For all the focus of the past few days on Bo, the most interesting thing about the Obamas' new pooch wasn't the dog himself, which we've known for quite some time was going to be a Portuguese water dog. It was the fact that the story was broken not by a usual Beltway chronicler like the Washington Post, CNN or Politico but rather by TMZ, the usually Hollywood-focused follower of celebrity gossip and scandal. Yes, that TMZ, the same blog and TV show that broke the photo of Rihanna's battered face, the police report of Mel Gibson's anti-Semitic rant and any number of images of Paris Hilton in compromising situations.
TMZ has actually had a bureau in the nation's capital for about a year now, lured by the promise of Barack Obama and his band of A-listers such as Oprah, Jay-Z and Beyoncé. "Obama has re-energized D.C., made it sexier," Harvey Levin, TMZ's co-founder and executive producer, said in a telephone interview the second one, as Levin had to abruptly end the first call to deal with the news of Mel Gibson's wife filing for divorce. "We're [in Washington] to create personalities. Even though it's a lower level of covering politics, I think it'll bring people in that never had interest in politics before." (See pictures of Bo and other First Dogs.)
So far TMZ's stories have been lighthearted. Aside from Bo ("We were all over the dog," Levin said, laughing), it has done a story about Senator Richard Burr of North Carolina driving his convertible 1974 VW in a snowstorm and four reports on 27-year-old freshman Representative Aaron Schock, an Illinois Republican who challenged the President to an abs contest (Obama didn't take up that particular offer). "We've been amazed at the positive feedback we've gotten back in Illinois, and Representative Schock will continue to utilize all available outlets to communicate with his constituents," said Dave Natonski, Schock's communications director. Indeed, the story landed Schock spots on the Today show and Good Morning America; CNN even asked the Representative to show his abs on air.
Burr's press secretary, David Ward, echoed that sentiment. "So much of what people see about Senator Burr is policy-related. People rarely see the personal side, and TMZ is doing a good job showing that in a fun way," Ward said, adding that the Senator's staff was surprised at the story's response, which included an avalanche of e-mails and calls that were a boon for the Republican, who is facing a tough re-election. "That let us know that more people watch TMZ in North Carolina than we thought, and it helps expose him to an audience of people who may not have seen him."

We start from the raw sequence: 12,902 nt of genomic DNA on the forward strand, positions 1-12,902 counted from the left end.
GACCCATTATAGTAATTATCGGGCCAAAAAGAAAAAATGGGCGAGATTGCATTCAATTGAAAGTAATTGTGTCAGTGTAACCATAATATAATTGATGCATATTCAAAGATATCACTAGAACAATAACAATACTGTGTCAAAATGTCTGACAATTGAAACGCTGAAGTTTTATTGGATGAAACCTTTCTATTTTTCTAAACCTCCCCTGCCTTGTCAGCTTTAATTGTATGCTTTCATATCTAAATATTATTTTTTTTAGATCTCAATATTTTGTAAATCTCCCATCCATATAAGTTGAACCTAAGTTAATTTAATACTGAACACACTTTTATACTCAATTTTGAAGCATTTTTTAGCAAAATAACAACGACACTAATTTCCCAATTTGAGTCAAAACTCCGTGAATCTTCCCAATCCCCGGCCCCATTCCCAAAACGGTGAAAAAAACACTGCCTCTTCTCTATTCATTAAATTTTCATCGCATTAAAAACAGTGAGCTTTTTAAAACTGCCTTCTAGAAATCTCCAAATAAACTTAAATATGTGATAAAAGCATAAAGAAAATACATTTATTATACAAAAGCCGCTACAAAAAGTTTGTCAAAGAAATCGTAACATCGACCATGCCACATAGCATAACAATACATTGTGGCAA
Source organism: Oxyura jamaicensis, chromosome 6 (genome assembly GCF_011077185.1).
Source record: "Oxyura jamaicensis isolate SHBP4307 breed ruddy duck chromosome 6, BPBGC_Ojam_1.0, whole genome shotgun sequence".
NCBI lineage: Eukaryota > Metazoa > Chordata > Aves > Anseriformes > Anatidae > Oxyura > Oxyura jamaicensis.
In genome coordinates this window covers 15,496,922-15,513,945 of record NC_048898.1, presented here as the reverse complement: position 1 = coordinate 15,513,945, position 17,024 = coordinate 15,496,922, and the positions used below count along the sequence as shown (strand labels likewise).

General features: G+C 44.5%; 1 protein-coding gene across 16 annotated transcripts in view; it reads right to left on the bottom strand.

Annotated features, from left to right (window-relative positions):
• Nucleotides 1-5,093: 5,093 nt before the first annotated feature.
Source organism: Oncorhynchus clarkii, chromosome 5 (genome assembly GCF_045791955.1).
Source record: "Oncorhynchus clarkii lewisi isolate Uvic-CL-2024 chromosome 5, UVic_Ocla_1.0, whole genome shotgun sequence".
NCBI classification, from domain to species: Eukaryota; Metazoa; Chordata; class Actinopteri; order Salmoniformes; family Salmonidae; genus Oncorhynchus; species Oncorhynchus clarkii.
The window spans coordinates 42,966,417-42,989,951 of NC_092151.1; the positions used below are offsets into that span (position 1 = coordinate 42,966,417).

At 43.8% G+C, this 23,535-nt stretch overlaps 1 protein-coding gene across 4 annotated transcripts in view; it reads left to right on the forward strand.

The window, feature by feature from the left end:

Levin is beefing up TMZ's presence in Washington, though he won't say how many people work for him. But he does make clear that TMZ (which is co-owned by Time Inc.'s sister company AOL) will not limit itself to Capitol Hill or the Administration. "If I got Ruth Bader Ginsburg doing aerobics, that would be interesting," he said. "I'm interested in the D.C. operators." TMZ will also cover Hollywood celebs coming through town, like Brad Pitt's recent visit to the Hill to lobby for money for New Orleans. And soon it may have a new crop of homegrown reality stars to keep track of: the CW will air a reality show this summer called Blonde Charity Mafia, which will follow three Georgetown junior socialites, and there are rumors of at least two other Washington-based reality shows in the works, including a season of MTV's The Real World. (Read about the Obamas and the paparazzi.)
Of course, Hollywood is hardly a stranger in D.C. In addition to shows like NBC's The West Wing and HBO's K Street, which were often filmed on location, the Sundance Channel spent two years following Representative Robert Wexler, a Florida Democrat, and his staff for a show called The Hill. But it stayed away from the more sensational, gossipy aspects of Capitol Hill life, said Lale Mamaux, one of Wexler's staffers, who appeared on the show and now serves as Florida Representative Alcee Hastings' chief of staff. They "wanted to capture more document the work of Hill staffers and what we do every day," she said, while adding that she would probably not do a show like it again.
Many of TMZ's Hollywood stories come from staking out stars' homes and trendy bars and nightclubs. But Levin is mum about whether he will use the same tactics in D.C. "We're really not staking people out it's not like there's this grand plan," he said. But he noted, "The same thing was said about the scene when we started in Hollywood, that all you saw were only interviews, junkets and red carpets. It was very false. This is just going to be more real." And while Levin is enjoying the lighthearted stories for now, he's not ruling out tougher investigative pieces down the line. And since TMZ is not applying for press credentials, his crews won't be with the usual Washington press corps. Will they be hanging out at Hill haunts such as Tortilla Flats or Cap Lounge or the stately Off the Record bar across from the White House? In any event, politicians are on notice: TMZ is in town.